Once you have your website and portfolio set up, then you are ready to pitch clients for work.
When you pitch for work, you need to be organised and targeted. Those who are most successful using this method to systematically target companies that they want to work for, produce a bespoke pitch.
For example, if you are a freelance writer, there may be several high-profile blogs you would love to write for. In this case, you would;
An organised, switched on freelancer, would also track all the pitches she has sent on a spreadsheet, to enable timely follow-ups and prevent double pitching.
Pitching for work is a task that never ends as a freelancer; you’ll always be on the lookout for your next job. But once you are established, you’ll also benefit from repeat custom and referrals.
Here’s a great guide, written by a six figure freelancer on Upwork, on How to Write Proposals. Reading through it many of his tips would work both on and off Upwork!
Do communicate promptly with your clients. Clients will soon go off you if they have to wait several days for a reply from you. Respond to any queries as soon as practical, and make sure you keep an eye on your emails, so you don’t miss anything.
Don’t take on work that you don’t know how to do. If you take on a job that you think you’ll be able to figure out how to do, then it’s likely that you won’t do it to a sufficient standard. Make sure all the work you do falls within your capabilities.
Do push for further work if you find a good client. It could be as easy as sending a quick email on the completion of a project to see if they have any other work. If you don’t ask, you’ll never know!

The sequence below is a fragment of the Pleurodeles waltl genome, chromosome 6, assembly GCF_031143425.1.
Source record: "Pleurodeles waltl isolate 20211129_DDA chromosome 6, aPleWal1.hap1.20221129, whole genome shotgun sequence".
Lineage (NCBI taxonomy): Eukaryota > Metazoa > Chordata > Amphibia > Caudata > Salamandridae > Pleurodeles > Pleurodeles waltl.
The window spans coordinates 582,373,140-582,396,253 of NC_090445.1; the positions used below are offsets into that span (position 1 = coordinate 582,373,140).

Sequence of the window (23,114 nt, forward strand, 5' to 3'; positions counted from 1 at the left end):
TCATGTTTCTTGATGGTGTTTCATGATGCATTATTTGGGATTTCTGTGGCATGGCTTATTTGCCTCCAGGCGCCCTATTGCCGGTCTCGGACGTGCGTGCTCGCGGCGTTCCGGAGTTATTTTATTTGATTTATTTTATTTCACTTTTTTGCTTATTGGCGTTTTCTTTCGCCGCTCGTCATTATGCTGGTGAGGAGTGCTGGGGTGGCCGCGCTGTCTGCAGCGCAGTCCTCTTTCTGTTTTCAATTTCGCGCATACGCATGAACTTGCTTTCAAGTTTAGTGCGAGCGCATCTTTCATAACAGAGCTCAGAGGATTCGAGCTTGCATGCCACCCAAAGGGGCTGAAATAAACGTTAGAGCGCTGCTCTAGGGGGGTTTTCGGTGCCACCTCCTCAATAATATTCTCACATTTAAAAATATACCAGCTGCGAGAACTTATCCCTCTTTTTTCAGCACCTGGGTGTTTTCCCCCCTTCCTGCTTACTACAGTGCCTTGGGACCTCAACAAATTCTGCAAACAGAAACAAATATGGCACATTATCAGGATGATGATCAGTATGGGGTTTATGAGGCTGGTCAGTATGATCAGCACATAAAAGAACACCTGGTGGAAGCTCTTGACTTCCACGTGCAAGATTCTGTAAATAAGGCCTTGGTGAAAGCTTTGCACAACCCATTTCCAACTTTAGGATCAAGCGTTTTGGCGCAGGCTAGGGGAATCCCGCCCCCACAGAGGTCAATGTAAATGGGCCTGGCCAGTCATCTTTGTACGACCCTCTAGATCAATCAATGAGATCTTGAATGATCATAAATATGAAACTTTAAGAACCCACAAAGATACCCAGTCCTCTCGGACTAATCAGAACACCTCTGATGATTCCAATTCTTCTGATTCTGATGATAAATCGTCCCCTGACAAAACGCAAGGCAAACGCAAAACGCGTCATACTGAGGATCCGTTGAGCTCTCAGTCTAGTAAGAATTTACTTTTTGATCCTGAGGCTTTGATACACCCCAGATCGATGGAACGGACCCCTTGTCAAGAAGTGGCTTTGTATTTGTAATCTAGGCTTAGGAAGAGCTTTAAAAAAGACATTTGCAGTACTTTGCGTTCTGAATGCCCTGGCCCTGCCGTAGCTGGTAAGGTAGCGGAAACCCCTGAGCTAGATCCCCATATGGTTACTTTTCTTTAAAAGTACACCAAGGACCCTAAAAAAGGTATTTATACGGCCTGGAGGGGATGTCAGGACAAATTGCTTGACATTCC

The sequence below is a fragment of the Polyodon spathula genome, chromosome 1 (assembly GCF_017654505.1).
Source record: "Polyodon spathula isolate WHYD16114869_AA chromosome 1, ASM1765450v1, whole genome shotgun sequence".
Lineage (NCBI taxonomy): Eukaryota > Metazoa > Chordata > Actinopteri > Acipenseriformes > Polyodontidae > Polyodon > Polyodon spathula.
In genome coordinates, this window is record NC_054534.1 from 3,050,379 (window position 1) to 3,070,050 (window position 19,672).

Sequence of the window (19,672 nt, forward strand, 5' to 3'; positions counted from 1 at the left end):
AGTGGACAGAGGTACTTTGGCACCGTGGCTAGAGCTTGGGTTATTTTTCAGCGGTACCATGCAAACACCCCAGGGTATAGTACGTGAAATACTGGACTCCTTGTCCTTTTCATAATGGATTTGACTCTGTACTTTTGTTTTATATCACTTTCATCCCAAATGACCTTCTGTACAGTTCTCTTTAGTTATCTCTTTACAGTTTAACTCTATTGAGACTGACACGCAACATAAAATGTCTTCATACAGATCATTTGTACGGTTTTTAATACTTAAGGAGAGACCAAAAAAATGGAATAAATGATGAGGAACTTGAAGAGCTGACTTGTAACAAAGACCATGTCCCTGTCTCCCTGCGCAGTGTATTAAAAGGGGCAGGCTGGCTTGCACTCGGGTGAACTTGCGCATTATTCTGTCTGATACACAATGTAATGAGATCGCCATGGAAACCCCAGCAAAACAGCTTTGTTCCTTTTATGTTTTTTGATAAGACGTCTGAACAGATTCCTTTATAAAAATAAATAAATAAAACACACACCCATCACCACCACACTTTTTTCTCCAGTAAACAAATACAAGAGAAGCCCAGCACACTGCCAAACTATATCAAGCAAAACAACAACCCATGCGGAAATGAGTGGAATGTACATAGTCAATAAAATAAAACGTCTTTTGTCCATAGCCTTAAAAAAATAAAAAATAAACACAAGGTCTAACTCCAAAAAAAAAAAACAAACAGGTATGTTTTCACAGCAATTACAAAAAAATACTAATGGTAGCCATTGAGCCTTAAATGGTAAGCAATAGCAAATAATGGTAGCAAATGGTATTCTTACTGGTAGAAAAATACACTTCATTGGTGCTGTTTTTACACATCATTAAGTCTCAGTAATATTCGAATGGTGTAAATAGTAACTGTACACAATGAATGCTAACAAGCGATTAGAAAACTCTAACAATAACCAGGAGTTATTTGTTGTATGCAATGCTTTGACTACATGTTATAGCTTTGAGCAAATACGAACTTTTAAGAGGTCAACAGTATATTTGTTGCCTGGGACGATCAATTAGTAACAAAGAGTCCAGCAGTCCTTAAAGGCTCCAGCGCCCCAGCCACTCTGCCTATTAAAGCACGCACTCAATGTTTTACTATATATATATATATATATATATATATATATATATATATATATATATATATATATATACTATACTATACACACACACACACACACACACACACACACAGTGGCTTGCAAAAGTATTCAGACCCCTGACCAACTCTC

Don’t take on work at a reduced rate because the client is dangling a carrot of future, higher paid work. It probably won’t transpire. This is a common tactic used by some individuals to squeeze you on your fees. If clients can’t afford your rates, politely turn them down.
Do apologise when things go wrong. Sometimes life happens and you’ll let a client down by missing a deadline, or produce substandard work. If you apologise and offer to rectify the mistake, it will go a long way to repairing most relationships. As a freelancer, you only have your reputation. At all times, make sure that your work and actions will enhance it.
Don’t be afraid to fire a client. Some clients are just not worth it, they enjoy picking out small issues and trying to leverage them to reduce your rate. Complete the job and move on. There is plenty of work out there.
Do constantly learn about your specialism. The world today does not stand still, and there are constant changes and improvements made in your field of speciality. Budget some of your time weekly to keep abreast of the changes. Many freelancers don’t, and those are the ones who struggle to increase their rates. If you can incorporate the latest developments into your work, your clients will love you for it.
Well, that wraps it up for how you can go about setting up a freelancing business. Define your skill, build your portfolio, register with the freelancing websites, and start building your business!